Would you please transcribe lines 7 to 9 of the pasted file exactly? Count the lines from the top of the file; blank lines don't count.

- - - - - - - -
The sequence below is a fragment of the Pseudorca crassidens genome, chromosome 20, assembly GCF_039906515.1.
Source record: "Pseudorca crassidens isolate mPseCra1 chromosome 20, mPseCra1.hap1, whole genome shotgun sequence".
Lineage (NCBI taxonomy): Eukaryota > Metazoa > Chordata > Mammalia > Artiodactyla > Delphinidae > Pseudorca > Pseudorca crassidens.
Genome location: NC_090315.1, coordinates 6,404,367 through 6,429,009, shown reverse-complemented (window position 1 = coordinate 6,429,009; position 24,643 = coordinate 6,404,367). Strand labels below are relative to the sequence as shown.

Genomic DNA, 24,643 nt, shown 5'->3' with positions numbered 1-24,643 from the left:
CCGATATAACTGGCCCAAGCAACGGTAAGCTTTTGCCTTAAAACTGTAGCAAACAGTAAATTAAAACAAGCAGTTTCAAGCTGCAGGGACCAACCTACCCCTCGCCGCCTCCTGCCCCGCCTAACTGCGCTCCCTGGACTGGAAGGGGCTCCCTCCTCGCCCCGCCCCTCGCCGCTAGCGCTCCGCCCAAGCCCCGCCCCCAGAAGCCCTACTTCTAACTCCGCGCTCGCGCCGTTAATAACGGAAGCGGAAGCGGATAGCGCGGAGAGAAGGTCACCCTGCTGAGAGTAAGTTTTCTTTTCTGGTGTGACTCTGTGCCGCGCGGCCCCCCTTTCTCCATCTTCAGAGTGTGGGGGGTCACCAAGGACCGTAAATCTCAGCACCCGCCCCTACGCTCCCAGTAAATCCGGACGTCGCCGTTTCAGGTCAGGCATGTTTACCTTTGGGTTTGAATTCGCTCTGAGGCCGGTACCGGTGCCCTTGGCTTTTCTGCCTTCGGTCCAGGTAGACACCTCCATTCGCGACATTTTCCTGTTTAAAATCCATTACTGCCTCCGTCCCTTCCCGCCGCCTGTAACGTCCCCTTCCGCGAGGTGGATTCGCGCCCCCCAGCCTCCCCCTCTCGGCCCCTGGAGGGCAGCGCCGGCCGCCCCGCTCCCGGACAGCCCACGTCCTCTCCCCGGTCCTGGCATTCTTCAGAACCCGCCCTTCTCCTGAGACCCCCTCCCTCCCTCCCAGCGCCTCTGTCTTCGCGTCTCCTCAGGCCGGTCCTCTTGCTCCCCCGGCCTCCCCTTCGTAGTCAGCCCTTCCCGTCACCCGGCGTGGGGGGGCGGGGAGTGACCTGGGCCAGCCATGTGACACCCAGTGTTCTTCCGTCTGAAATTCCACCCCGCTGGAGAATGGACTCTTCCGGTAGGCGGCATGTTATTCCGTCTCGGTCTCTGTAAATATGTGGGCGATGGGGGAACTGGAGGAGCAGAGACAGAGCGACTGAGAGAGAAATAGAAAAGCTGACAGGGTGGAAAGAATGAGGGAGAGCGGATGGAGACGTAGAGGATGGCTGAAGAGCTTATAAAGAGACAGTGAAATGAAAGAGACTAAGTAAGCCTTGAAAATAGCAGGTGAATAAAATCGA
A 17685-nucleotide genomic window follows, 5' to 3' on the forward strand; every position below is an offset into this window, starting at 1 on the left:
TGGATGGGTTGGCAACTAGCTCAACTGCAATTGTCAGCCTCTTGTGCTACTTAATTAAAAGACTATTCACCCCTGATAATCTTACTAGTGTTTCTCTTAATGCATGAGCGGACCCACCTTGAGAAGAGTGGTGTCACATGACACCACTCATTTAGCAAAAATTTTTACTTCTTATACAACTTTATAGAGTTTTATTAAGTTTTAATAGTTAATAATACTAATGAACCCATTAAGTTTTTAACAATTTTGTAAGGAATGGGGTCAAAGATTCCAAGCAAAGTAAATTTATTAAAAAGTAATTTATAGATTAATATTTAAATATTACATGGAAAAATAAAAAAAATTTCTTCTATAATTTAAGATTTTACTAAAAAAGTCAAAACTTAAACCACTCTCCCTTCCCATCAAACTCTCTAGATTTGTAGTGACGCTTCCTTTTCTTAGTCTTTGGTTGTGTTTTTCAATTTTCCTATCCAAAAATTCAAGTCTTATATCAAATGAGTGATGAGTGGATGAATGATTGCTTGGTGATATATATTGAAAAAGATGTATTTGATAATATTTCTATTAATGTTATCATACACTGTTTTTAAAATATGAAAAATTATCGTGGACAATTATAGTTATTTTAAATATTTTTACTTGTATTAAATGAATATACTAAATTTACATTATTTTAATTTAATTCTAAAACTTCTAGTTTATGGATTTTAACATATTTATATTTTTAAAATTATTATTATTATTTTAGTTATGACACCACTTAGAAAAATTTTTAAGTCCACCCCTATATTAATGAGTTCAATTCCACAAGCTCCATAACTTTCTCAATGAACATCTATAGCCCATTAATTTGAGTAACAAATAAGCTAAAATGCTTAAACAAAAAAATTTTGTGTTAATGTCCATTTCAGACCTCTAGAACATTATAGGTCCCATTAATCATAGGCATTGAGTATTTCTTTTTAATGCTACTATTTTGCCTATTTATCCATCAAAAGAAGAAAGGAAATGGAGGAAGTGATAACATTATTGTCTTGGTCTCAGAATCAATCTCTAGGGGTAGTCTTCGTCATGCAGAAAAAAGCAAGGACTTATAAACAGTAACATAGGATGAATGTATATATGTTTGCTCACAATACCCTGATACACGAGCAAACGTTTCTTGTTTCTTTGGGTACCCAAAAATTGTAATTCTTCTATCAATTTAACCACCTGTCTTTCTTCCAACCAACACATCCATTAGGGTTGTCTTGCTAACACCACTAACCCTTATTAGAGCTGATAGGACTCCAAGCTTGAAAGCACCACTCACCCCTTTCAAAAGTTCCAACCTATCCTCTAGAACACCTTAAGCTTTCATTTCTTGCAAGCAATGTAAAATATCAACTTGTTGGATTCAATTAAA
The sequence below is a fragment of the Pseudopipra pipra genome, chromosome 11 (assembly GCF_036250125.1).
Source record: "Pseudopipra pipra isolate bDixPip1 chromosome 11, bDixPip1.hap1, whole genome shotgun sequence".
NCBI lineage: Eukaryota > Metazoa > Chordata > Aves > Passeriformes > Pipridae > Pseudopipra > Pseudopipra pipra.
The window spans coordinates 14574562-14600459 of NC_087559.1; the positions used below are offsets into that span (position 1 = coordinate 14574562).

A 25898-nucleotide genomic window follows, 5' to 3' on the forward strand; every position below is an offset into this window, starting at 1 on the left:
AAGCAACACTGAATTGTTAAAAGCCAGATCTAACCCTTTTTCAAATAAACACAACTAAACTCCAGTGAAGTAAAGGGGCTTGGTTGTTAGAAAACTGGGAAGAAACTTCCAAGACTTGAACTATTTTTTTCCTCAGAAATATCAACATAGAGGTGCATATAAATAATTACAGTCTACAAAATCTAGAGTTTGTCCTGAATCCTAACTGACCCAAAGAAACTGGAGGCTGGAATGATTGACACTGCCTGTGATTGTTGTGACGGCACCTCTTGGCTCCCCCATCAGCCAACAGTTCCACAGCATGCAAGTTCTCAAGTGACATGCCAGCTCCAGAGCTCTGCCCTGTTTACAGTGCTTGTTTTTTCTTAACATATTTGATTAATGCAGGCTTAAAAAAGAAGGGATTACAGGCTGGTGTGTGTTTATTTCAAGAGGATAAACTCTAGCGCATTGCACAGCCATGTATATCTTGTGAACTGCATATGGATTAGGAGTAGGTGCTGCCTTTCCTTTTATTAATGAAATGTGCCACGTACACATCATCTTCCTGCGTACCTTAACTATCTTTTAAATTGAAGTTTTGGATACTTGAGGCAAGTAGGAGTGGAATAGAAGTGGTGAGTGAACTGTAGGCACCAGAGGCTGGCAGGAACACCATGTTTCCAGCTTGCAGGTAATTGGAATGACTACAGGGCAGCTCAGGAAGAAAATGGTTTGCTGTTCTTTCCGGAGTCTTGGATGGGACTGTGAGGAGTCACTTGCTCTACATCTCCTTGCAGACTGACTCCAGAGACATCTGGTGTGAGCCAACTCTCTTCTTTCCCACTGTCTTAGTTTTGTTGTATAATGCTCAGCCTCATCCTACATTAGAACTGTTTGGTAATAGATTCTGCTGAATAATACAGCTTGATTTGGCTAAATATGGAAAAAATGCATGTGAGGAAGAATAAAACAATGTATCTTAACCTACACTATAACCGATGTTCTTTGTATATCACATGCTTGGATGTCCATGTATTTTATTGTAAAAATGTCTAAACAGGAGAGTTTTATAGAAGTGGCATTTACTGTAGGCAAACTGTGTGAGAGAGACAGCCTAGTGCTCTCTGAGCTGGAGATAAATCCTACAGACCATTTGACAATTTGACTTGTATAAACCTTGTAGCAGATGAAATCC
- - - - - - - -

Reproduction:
A 17685-nucleotide genomic window follows, 5' to 3' on the forward strand; every position below is an offset into this window, starting at 1 on the left:
TGGATGGGTTGGCAACTAGCTCAACTGCAATTGTCAGCCTCTTGTGCTACTTAATTAAAAGACTATTCACCCCTGATAATCTTACTAGTGTTTCTCTTAATGCATGAGCGGACCCACCTTGAGAAGAGTGGTGTCACATGACACCACTCATTTAGCAAAAATTTTTACTTCTTATACAACTTTATAGAGTTTTATTAAGTTTTAATAGTTAATAATACTAATGAACCCATTAAGTTTTTAACAATTTTGTAAGGAATGGGGTCAAAGATTCCAAGCAAAGTAAATTTATTAAAAAGTAATTTATAGATTAATATTTAAATATTACATGGAAAAATAAAAAAAATTTCTTCTATAATTTAAGATTTTACTAAAAAAGTCAAAACTTAAACCACTCTCCCTTCCCATCAAACTCTCTAGATTTGTAGTGACGCTTCCTTTTCTTAGTCTTTGGTTGTGTTTTTCAATTTTCCTATCCAAAAATTCAAGTCTTATATCAAATGAGTGATGAGTGGATGAATGATTGCTTGGTGATATATATTGAAAAAGATGTATTTGATAATATTTCTATTAATGTTATCATACACTGTTTTTAAAATATGAAAAATTATCGTGGACAATTATAGTTATTTTAAATATTTTTACTTGTATTAAATGAATATACTAAATTTACATTATTTTAATTTAATTCTAAAACTTCTAGTTTATGGATTTTAACATATTTATATTTTTAAAATTATTATTATTATTTTAGTTATGACACCACTTAGAAAAATTTTTAAGTCCACCCCTATATTAATGAGTTCAATTCCACAAGCTCCATAACTTTCTCAATGAACATCTATAGCCCATTAATTTGAGTAACAAATAAGCTAAAATGCTTAAACAAAAAAATTTTGTGTTAATGTCCATTTCAGACCTCTAGAACATTATAGGTCCCATTAATCATAGGCATTGAGTATTTCTTTTTAATGCTACTATTTTGCCTATTTATCCATCAAAAGAAGAAAGGAAATGGAGGAAGTGATAACATTATTGTCTTGGTCTCAGAATCAATCTCTAGGGGTAGTCTTCGTCATGCAGAAAAAAGCAAGGACTTATAAACAGTAACATAGGATGAATGTATATATGTTTGCTCACAATACCCTGATACACGAGCAAACGTTTCTTGTTTCTTTGGGTACCCAAAAATTGTAATTCTTCTATCAATTTAACCACCTGTCTTTCTTCCAACCAACACATCCATTAGGGTTGTCTTGCTAACACCACTAACCCTTATTAGAGCTGATAGGACTCCAAGCTTGAAAGCACCACTCACCCCTTTCAAAAGTTCCAACCTATCCTCTAGAACACCTTAAGCTTTCATTTCTTGCAAGCAATGTAAAATATCAACTTGTTGGATTCAATTAAA
The sequence below is a fragment of the Pseudopipra pipra genome, chromosome 11 (assembly GCF_036250125.1).